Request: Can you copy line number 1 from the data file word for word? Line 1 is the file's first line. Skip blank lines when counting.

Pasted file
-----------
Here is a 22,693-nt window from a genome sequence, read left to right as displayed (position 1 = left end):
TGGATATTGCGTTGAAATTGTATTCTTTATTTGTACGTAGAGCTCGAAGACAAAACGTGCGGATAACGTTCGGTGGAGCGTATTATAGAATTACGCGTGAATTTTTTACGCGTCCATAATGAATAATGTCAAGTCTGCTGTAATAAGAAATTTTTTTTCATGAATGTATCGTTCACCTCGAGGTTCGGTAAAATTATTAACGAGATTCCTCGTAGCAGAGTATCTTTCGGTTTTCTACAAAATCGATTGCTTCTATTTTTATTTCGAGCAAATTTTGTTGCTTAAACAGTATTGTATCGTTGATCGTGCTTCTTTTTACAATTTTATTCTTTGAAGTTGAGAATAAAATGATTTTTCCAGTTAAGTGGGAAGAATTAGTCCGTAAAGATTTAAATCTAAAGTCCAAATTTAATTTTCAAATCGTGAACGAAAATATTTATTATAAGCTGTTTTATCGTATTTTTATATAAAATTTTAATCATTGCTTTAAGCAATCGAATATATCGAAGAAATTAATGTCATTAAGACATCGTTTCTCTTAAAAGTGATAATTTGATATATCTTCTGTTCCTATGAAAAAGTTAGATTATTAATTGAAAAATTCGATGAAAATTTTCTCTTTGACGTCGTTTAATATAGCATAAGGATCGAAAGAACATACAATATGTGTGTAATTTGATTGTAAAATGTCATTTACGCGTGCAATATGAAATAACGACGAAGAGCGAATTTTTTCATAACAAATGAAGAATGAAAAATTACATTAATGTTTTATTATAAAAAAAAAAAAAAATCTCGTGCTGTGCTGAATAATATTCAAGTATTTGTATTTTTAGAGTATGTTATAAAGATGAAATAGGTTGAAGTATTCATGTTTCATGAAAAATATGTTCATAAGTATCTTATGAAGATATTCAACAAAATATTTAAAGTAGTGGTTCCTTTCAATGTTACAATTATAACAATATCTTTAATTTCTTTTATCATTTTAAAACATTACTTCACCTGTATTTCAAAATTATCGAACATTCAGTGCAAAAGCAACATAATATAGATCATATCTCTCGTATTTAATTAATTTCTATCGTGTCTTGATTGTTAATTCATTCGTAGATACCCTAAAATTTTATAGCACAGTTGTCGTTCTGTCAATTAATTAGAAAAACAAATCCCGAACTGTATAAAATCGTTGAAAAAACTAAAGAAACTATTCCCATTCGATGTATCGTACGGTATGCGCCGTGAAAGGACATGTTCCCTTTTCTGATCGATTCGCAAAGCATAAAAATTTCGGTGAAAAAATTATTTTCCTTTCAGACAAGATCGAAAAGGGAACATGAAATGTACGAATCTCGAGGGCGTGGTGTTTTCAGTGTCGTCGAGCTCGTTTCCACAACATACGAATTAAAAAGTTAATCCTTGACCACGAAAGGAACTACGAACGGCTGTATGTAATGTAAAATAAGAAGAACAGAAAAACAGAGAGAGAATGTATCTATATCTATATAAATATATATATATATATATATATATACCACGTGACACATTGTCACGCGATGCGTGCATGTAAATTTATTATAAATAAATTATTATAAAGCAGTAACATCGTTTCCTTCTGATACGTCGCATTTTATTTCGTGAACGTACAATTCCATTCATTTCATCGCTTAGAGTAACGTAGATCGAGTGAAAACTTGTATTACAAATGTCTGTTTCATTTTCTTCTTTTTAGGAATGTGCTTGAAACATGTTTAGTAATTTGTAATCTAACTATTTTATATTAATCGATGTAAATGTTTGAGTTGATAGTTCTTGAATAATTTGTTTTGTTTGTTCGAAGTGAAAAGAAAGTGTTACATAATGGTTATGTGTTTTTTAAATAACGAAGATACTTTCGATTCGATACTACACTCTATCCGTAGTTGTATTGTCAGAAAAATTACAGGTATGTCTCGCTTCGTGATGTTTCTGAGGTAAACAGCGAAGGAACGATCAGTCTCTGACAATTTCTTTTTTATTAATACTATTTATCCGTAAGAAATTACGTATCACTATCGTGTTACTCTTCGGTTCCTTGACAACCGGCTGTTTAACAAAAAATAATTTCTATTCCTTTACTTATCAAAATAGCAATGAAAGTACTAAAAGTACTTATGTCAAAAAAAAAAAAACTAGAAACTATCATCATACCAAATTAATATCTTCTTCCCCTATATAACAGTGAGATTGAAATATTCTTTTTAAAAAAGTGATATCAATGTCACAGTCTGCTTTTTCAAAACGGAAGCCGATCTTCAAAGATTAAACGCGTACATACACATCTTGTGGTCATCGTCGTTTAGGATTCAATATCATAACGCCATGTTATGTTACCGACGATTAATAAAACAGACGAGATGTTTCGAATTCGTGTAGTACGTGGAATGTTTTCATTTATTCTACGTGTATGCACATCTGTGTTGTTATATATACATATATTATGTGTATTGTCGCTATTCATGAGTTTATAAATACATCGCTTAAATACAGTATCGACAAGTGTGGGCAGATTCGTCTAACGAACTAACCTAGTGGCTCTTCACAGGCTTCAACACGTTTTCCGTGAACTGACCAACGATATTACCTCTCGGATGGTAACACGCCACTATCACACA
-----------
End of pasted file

Here is a 22,693-nt window from a genome sequence, read left to right as displayed (position 1 = left end):